Patrick Lagacé brought up a point about comments on blogs, and how he’s not entirely sure what good they do him. Being a popular blog, it gets a lot of trolls and other pointless and unhelpful commentary. Comments easily reach into the dozens, sometimes hundreds.
That was also the subject of an interview Pat did on CIBL with Michel Dumais (Mario Asselin has the details) in which Pat totally name-drops me (near the end of the audio clip):
Dumais: … Vous êtes très fréquenté, vous générez beaucoup de commentaires. Mais ça serait pas intéressant pour vous peut-être de commencer à fréquenter aussi des autres blogues et à laisser des commentaires? …
Lagacé: Oui, j’essai de faire un peu. En fait le seul blogue ou je le fait, j’estime que c’est le meilleur blogue de couverture médiatique à Montréal, c’est le blogue de Steve Faguaiylle … Faguy… son blogue c’est Fagstein — qui couvre les médias montréalais, surtout anglo, mais un peu québecois… francophone aussi. C’est le seul ou je vais. Les autres, je sais pas. Un peu de manque de temps, un peu de manque d’intérêt.
(If my blog were a movie, that quote would go at the top of the poster.)
Although the number of comments on Pat’s blog causes a bit of professional jealousy on my part (second only to hair jealousy), it’s very rare that I’ll read the comments attached to one of his posts. Not so much because of the trolling (though it is apparent), but because there’s just so darn many of them. I don’t have time to read all the posts on blogs I’m subscribed to as it is. I certainly don’t have time to read 50 comments attached to each post, especially when they don’t have anything interesting to add.
And then there’s situations when the number of comments simply gets out of hand. The decapitation-on-a-bus story I talked about earlier now has 1,700 comments, most of which are repetitive. Has anyone read them all?
One easy solution is to stop approving troll comments. We set minimum limits (usually legal ones) for the types of comments we approve in moderation, but why set the barrier so low? Why not set them to the same level as we do letters to the editor? Just because there is space for more doesn’t mean we should bury any truly interesting comments in a pile of useless junk.
But even then, the number of comments can still be unbearable in very popular blogs or news stories or anywhere else one might have an attached discussion forum. When that happens, it’s time to start removing comments that aren’t really interesting (comments that simply agree, disagree, approve, disapprove, or otherwise give a comment without explaining it or adding anything new, as well as those that repeat things already said by others).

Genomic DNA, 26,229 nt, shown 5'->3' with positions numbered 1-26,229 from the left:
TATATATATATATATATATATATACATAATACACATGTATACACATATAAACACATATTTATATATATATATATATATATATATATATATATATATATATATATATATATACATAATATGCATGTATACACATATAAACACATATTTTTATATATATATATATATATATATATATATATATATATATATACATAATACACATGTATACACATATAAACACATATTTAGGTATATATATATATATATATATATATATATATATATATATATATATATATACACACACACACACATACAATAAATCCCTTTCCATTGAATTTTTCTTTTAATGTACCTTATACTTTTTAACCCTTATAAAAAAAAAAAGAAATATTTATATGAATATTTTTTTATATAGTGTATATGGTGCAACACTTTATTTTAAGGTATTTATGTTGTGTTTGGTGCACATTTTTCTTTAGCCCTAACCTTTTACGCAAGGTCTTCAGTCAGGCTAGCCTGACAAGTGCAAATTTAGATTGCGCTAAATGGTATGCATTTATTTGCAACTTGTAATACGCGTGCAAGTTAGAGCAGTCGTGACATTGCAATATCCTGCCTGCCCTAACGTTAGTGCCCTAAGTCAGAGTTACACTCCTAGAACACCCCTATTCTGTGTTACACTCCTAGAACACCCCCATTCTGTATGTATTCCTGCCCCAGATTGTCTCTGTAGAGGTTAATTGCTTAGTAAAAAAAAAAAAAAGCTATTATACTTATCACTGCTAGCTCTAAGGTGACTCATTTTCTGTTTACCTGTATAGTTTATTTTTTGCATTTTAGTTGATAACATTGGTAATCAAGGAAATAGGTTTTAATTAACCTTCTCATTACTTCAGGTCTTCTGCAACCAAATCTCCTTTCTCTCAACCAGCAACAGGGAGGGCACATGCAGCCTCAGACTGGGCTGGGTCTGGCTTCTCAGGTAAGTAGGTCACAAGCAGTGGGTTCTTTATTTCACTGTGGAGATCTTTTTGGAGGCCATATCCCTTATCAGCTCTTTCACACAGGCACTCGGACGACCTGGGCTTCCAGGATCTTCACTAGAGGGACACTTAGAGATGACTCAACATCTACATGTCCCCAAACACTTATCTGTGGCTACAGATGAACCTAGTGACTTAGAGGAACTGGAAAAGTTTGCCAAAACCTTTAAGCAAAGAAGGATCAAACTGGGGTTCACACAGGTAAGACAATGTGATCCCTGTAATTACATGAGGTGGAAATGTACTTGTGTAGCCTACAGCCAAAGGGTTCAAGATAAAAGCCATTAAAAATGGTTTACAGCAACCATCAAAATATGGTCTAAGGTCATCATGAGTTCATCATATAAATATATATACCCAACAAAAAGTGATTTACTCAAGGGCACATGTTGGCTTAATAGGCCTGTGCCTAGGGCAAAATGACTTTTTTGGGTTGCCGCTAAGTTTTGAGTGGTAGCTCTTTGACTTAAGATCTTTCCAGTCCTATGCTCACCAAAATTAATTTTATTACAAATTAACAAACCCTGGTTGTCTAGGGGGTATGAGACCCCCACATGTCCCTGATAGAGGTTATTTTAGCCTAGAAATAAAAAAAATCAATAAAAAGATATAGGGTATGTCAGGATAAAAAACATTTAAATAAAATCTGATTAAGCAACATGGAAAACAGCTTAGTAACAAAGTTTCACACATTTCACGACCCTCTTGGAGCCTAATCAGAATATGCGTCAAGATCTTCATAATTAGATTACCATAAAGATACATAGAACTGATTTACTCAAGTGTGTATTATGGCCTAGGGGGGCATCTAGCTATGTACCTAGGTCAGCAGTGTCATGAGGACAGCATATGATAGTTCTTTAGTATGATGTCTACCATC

The standard response to that is: That’s censorship. It’s not though, it’s moderation. Nobody’s stopping you from posting your useless comments about my blog post on your blog or on some other forum somewhere. When I disapprove a comment it’s because I find it of no use to my readership.
But some still think that’s too far. So is there another method to get these runaway comments under control?
Well, Slashdot answered that question years ago with its comment system. The website, whose format looks very similar to blogs even though it predates them, has a threaded comment system, so comments can be traced back to their parents and sorted according to thread. This level of organization (and the ability to turn it on or off as needed) helps a big deal when dealing with a large number of comments.
More importantly, though, Slashdot has a peer moderation system that allows users to rate each others’ comments. Positive reviews increase a comment’s rating, and negative reviews decrease it. The result is that each comment is assigned a numerical rating (from -1 to +5), and readers can filter comments based on that rating. Set it to zero to get rid of just the trolls. Set it to +5 to get only the dozen or so truly exceptional or interesting or useful comments you need.
I’m surprised that every large-scale blogging system ever made hasn’t copied this system in some way. Instead, you see unthreaded comments with no rating system. The only judgment made is whether they meet the minimum requirements for posting, and that’s not good enough when our attention is so limited.